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Roommates once more; College pals are reunited PDF Print E-mail
Written by Wauneta Breeze   
Friday, 07 October 2011 18:22


Marjory Hayford, left, and Ruth Morehead were roommates in Green Terrace Hall at Kearney State Teachers College in 1934. Fate and circumstance reunited the women at the Golden Ours Convalescent Home in Grant, where they are roommates again.

 

By Diane Wetzel

The North Platte Telegraph

 

Sometimes you end up where you started.

In 1934, two young high school graduates from different parts of the state found their way to what was then the Nebraska State Teachers College in Kearney.

They were roommates for nine months in Green Terrace Hall, where they studied together, cooked together and found ways to have fun together at the height of the country’s Depression.

Ruth Hahn grew up on a farm near Hamlet, Neb., about 35 miles west of McCook. Marjory Gotobed was also a farm girl, raised with her younger brother on a farm near Kearney.

“I had a scholarship to study law at Drake University,” Marj (as she prefers to be called) said. “But there was no money to go away to school, so I stayed in Kearney to go to school.”

Ruth wasn’t sure what the future held for her after graduation from high school, so she decided to go to college at Kearney and get her teaching certificate.

“It wasn’t all that unusual for women to go to college then,” Marj said. “My aunt went to Kearney to school back when it was called a ‘normal school.’”

In those days, nine months of study earned a teaching certificate, qualifying to teach at the elementary school level.

The two friends finished their education, applied for their first teaching jobs, wrote letters for a few years until, busy with their growing families, they lost touch.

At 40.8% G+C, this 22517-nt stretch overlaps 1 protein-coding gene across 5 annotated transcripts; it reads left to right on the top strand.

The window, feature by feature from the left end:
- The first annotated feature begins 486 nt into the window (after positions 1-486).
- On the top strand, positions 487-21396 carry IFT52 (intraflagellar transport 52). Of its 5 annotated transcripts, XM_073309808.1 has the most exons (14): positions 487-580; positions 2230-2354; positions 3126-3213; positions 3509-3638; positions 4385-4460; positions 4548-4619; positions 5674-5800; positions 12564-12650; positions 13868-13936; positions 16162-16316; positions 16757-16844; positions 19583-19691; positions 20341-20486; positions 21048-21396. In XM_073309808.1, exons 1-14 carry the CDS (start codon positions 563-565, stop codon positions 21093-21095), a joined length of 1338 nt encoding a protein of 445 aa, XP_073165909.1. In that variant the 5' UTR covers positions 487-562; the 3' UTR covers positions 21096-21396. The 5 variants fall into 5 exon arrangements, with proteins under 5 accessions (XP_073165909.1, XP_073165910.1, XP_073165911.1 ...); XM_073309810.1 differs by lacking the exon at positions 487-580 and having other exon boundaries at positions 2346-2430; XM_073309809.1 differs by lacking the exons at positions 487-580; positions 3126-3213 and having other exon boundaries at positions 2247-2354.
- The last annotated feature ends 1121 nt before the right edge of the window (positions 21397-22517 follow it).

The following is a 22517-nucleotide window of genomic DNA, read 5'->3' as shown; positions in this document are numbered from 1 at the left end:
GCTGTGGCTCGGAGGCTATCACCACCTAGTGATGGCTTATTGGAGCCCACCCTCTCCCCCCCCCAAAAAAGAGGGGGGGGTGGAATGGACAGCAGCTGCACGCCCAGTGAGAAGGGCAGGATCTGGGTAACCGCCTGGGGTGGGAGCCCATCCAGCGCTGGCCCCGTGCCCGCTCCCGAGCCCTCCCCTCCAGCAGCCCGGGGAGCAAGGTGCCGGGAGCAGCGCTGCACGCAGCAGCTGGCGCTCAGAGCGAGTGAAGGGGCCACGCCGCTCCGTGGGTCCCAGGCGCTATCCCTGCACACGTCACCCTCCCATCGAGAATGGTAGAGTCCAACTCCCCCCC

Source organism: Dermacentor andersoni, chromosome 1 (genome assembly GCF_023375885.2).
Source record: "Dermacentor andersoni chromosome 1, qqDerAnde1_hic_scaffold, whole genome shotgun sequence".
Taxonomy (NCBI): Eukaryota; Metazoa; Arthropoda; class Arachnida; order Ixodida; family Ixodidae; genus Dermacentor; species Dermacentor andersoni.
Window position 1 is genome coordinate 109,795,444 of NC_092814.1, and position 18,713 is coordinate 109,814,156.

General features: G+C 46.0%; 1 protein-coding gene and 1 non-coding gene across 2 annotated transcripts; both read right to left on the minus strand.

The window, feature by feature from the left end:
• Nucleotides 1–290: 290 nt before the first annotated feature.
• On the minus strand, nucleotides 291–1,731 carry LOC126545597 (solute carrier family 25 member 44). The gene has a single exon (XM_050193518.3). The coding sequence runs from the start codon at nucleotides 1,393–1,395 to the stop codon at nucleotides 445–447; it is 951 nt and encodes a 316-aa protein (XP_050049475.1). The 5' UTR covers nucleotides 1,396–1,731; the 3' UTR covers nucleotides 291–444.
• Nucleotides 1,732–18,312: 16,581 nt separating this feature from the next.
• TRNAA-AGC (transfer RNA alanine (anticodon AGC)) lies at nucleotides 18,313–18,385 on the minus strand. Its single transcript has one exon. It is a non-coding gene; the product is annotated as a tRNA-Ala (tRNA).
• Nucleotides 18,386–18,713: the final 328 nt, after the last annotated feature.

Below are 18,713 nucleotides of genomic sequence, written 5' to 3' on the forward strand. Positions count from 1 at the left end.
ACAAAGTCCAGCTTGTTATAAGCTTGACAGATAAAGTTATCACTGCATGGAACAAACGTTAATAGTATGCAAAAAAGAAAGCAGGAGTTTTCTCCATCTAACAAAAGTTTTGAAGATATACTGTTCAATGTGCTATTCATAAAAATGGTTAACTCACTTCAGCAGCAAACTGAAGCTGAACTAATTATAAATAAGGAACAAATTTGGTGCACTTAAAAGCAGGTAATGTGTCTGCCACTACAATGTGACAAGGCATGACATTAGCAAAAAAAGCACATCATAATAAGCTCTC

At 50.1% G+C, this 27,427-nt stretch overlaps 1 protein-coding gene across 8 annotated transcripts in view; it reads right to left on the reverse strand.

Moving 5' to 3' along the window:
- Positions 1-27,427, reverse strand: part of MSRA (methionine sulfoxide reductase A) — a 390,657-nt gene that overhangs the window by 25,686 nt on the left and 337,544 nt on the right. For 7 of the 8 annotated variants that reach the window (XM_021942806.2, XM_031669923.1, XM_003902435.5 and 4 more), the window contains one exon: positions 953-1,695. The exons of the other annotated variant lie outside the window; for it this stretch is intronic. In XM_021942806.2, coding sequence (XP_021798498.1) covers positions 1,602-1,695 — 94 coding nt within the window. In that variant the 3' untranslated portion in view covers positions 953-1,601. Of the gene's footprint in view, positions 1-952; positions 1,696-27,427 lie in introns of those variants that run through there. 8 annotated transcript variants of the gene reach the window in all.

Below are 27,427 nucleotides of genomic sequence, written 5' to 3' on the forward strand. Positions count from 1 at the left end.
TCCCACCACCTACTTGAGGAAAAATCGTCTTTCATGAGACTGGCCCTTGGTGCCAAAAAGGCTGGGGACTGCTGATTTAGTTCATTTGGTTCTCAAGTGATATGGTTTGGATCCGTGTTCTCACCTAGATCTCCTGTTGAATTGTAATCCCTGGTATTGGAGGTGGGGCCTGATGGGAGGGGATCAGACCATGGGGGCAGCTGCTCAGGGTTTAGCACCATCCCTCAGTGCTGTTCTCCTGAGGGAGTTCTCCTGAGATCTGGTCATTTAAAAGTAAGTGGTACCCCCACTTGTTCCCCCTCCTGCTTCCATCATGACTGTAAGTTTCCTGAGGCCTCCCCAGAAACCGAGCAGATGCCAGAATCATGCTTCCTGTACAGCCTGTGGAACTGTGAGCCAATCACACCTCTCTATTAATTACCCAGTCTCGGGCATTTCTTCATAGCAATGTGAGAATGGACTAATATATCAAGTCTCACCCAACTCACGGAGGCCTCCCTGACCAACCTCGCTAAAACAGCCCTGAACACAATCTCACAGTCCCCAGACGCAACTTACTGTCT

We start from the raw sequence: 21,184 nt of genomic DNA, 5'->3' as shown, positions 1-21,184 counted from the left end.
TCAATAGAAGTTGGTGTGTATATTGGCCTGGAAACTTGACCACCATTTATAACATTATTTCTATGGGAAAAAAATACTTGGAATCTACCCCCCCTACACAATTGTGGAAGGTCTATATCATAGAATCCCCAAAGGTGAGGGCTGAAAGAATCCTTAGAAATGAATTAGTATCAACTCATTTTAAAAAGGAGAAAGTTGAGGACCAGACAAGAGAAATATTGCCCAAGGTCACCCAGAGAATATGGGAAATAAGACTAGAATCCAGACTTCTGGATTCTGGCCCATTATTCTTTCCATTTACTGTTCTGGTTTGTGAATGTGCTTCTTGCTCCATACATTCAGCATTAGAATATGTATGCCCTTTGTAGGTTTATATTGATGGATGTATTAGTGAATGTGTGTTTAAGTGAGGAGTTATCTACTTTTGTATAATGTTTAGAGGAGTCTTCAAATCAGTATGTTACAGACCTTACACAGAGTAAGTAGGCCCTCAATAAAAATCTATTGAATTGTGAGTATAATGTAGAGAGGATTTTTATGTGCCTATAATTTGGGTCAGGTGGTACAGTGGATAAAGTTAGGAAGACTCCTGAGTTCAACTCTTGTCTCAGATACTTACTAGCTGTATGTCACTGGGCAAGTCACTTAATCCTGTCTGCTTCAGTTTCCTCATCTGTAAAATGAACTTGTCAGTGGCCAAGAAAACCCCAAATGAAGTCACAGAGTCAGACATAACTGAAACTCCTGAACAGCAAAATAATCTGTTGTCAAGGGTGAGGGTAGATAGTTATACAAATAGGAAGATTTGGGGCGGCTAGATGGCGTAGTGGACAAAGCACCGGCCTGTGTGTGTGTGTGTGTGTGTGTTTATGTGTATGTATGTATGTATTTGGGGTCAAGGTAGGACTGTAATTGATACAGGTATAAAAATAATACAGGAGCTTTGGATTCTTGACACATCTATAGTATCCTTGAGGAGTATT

Until now.

Marj settled in Ogallala after following her husband Norman Hayford around the country during World War II while he served in the Navy.

“When he went overseas, I thought about staying in New York City because they were advertising for teachers there,” she said. “But we had bought a little house in Ogallala, and I found myself so homesick that I came back here and stayed.”

Ruth taught at a country school in Chase County until she met and married her husband Maynard Morehead. The couple lived and worked on a farm near Wauneta.

Maynard died in 1971, and Norman passed away in 1992.

Ruth moved to Grant where she eventually lived in an assisted-living apartment until failing health brought her to the Golden Ours Convalescent Home.

Marj remained in Ogallala, returning to teaching after her two boys were grown and retired from the Ogallala school system. Failing health brought her to Golden Ours, where she reunited with Ruth.

Both women have buried their husbands. Ruth has lost two (Al and Wayne) of her three sons. Marj’s son Kent died in 2010. Her surviving son Phil lives in Florida.

“You don’t live this long and not have sorrow in your life,” Ruth said. “But finding each other again has been a great surprise. I’ve also had a lot of joy.”

“Ruth was always the best storyteller, and she was so funny,” Marj said. “One day I heard her joking with the nurse about once knowing someone named ‘Gotobed’ and I said, hey, that’s me!”

Now 95, the women share a small room at the facility. “I’m so glad you made that joke,” Marj tells Ruth. “Isn’t it wonderful we found each other now.”

Last Updated on Friday, 07 October 2011 18:24